All year long we get totally unsubstantiated, probably untrue Apple rumors, yet today's rumor has the techies particularly appalled. The tidbit about the not-yet announced iPhone comes to us from Reuters: "Apple Inc's new iPhone will have a sharper and bigger 4.6-inch 'retina' display and is set to be launched around the second quarter, a South Korean media reported on Thursday," begins the write-up. That's a full 1.1 inches bigger than the iPhone's current screen size. We've seen bigger screen rumors before. Yet, for some reason, tech watchers are laughing at this.
Like, actual belly laughs from Gizmodo's Apple aficionado Jesus Diaz, who tweeted the following in Reuters' face:
Hahahahaha, oh Reuters, 4.6-inch iPhone! HAHAHAHAHA!Clowns.— Jesus Diaz (@jesusdiaz) March 22, 2012
And others joined on Twitter, noting the implausability of the rumor with fewer laughs, but as much fervor as Diaz. Apple hasn't changed its iPhone screen since its inception, it would ruin the pixel density, it would affect everything on the user interface, it's just too big -- these are some of the most compelling arguments for the absurdity of the rumor. But the real reason the rumor has the some folks all worked up comes from Reuters' own social media guru, Anthony De Rosa:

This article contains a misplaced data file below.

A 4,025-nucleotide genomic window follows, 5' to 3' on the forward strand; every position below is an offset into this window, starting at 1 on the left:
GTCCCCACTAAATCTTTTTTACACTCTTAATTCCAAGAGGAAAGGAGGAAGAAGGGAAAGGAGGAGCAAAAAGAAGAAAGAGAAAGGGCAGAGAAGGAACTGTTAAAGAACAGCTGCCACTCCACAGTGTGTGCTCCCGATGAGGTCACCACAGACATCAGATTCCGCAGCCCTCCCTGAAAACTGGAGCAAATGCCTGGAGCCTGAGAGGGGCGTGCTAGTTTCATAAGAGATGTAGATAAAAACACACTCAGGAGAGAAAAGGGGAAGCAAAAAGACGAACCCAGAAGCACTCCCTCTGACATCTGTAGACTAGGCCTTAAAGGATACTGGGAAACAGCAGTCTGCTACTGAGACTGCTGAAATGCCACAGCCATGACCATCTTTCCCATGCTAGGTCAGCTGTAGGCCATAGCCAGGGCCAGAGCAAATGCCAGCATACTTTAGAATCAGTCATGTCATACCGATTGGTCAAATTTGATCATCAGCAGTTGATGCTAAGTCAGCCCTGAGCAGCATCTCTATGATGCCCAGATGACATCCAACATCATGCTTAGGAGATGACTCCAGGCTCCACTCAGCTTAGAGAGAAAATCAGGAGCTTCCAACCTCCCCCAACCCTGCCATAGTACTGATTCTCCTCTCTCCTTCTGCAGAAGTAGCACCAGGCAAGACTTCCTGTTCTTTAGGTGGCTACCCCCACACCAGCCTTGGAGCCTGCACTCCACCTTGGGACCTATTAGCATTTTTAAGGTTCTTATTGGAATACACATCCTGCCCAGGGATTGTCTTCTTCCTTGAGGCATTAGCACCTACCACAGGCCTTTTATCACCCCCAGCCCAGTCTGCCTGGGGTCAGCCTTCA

This report came from a trusted news source and not the usual rumor monger sites. This really riled the tech pundit crowd. Tech columnist Michael Gartenberg spewed the following threatening words on Twitter. "Any article that cites either "unnamed sources" "sources familiar with the matter" or "digitimes" is cause for unsubscribe," he wrote. And The Loop's Jim Darymple had even less flattering things to say about the whole thing:" I was thinking: I should just make up some shit, mention Apple and post the story…But I'm not a major news org."
When a site known for making things up posts some outrageous spec, the Internet eyes it with cautious salivation. When Reuters does it, the Internet isn't as amused. This iPhone rumor business is a funny thing -- sometimes, anyway.
This article is from the archive of our partner The Wire.